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The Impact Of The COVID Slide On Student Achievement

You may have heard of the summer slide, but what about the COVID slide?

Education experts have studied the effects of summer vacation on student achievement for decades. Many understand that those months off see children regress and forget some of what they learned the previous year. It is a phenomenon called the summer slide.

Now, there is a new crisis looming due to prolonged school closures because of COVID-19. Those same experts worry that students will experience the COVID slide, which could end up being worse than the summer slide.

American Heritage School discusses the effects of school shutdowns, the COVID slide, and how you can help your child succeed.

Why summer causes setbacks

It is helpful to explain the Summer Slide and its effect on academic progress. Our understanding dates back to a 1996 study, which found that students lose knowledge in reading and math during summer break. The losses can have a cumulative effect over time.

A 2015 study found that 3rd – 5th-grade students lose an average of 20% of school gains in reading and 27% of gains in math during the summer. The study also found that losses are most significant in the early school years, particularly kindergarten – 2nd grade.

“Things like decoding, letter knowledge, and word reading skills are very susceptible to decay without frequent practice, as are math facts like addition and subtraction,” according to a Scholastic article.

Now remember that summer vacation lasts an average of 8-10 weeks. By comparison, most schools have been closed since mid-March, and will not reopen again until August or September. By the time students return, they will have missed up to 5-6 months of school.

How does the COVID slide compare?

The Northwest Evaluation Association (NWEA) released a new study in April. It looked at student achievement and data from 5 million 3rd – 8th-grade students involved in the NWEA’s MAP-Growth test.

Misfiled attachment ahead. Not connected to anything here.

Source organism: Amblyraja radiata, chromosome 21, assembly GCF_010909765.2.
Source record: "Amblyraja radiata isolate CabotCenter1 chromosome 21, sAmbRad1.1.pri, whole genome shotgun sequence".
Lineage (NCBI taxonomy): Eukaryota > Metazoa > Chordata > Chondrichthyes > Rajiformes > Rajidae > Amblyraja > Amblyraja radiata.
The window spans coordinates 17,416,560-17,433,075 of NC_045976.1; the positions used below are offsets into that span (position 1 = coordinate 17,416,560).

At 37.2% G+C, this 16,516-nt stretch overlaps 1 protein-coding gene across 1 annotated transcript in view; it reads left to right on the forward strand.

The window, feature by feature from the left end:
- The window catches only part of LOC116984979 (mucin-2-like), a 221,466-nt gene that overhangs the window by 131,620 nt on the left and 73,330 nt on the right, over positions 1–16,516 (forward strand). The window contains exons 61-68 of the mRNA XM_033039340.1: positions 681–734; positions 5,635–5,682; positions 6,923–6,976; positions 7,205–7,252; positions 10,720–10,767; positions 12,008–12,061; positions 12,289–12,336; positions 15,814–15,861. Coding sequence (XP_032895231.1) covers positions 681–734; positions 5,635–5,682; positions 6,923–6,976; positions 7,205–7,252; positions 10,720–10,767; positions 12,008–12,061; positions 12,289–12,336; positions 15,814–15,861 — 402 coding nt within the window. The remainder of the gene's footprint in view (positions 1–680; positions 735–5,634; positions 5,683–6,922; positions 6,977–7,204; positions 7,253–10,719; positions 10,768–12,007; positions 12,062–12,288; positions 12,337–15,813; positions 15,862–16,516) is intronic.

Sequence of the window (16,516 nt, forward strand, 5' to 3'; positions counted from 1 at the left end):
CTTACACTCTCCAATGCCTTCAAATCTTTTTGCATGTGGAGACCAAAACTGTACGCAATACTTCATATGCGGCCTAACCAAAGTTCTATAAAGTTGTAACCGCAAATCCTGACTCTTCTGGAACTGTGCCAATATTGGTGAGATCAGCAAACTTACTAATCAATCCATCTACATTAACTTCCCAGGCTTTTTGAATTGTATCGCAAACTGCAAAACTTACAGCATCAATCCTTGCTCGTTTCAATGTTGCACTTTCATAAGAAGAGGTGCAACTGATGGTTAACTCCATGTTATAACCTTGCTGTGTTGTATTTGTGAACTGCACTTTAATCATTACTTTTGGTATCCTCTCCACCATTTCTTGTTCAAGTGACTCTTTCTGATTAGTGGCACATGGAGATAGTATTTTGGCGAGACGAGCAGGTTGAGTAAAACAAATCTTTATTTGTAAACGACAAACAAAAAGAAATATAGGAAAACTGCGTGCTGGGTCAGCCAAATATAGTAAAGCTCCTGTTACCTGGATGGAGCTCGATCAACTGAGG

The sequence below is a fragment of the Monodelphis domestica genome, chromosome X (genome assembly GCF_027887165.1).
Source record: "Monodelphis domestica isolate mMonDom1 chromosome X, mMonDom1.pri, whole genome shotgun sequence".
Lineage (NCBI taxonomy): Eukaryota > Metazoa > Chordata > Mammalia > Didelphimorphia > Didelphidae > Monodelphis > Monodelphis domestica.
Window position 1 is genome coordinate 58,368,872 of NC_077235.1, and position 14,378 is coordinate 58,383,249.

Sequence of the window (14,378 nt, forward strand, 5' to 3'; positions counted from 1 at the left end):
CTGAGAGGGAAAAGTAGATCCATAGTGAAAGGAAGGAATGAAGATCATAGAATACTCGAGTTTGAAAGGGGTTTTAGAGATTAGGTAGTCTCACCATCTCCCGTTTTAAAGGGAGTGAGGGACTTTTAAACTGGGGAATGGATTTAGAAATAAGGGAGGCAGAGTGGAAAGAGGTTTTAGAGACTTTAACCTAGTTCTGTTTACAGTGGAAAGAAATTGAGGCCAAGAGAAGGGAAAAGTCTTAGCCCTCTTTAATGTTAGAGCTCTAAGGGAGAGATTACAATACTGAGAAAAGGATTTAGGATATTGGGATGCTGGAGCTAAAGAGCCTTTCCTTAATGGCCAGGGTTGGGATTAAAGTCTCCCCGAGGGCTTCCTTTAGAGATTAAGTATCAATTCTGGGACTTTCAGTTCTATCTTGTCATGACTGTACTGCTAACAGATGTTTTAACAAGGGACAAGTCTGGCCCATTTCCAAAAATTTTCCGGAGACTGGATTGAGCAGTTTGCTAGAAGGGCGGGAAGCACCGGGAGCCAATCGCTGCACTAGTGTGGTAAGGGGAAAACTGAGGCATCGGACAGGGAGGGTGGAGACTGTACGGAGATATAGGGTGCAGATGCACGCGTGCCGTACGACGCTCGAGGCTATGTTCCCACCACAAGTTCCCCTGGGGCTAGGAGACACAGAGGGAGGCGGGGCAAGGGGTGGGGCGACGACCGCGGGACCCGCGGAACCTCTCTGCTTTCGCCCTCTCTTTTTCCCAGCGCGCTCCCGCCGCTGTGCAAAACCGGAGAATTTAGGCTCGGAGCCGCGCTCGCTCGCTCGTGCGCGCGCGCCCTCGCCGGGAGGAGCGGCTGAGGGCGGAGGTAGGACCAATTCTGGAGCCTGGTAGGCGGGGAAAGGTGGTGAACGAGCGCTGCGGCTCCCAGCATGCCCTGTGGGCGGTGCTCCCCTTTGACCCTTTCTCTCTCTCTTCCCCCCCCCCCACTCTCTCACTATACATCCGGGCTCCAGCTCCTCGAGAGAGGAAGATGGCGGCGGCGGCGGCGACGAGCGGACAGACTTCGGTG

Education Week analyzed the study and found cause for alarm. “The researchers used the data to project growth trajectories for the students under two scenarios: a ‘melt,’ in which students basically gained no ground during the school closures; and a ‘slide,’ in which students lost ground academically during the closures at rates similar to those seen over the long summer break.”

 

We know from previous studies that students lose around two weeks to two months of academic growth during the summer. Based on that research, experts predict that students might retain only about 70% of their reading progress. They could also lose as much as 50% of their knowledge in math.

Summer programs at American Heritage School can help

If you want to ensure your child does not fall behind, American Heritage School is offering a specialized Online Summer Program. You can take advantage of live online sessions designed for Lower School, Middle School, and High School students.

 

Subject areas include:

  • Art
  • Computer
  • English
  • Foreign language
  • Math
  • Physical education
  • Science
  • Social studies
  • Pre-Professional
  • Tutoring

 

We will also be offering Summer Reinforcement Classes for students who need extra help, as well as 1-week seminars that include math competitions, robotics/3D design, and AP Biology Essay Writing.

 

If your child needs academic assistance during this challenging time, speak to a teacher or administrator. We are also accepting applications for the 2020-21 school year. Contact the Boca/Delray campus online or call 561-495-7272 to discuss your child’s needs.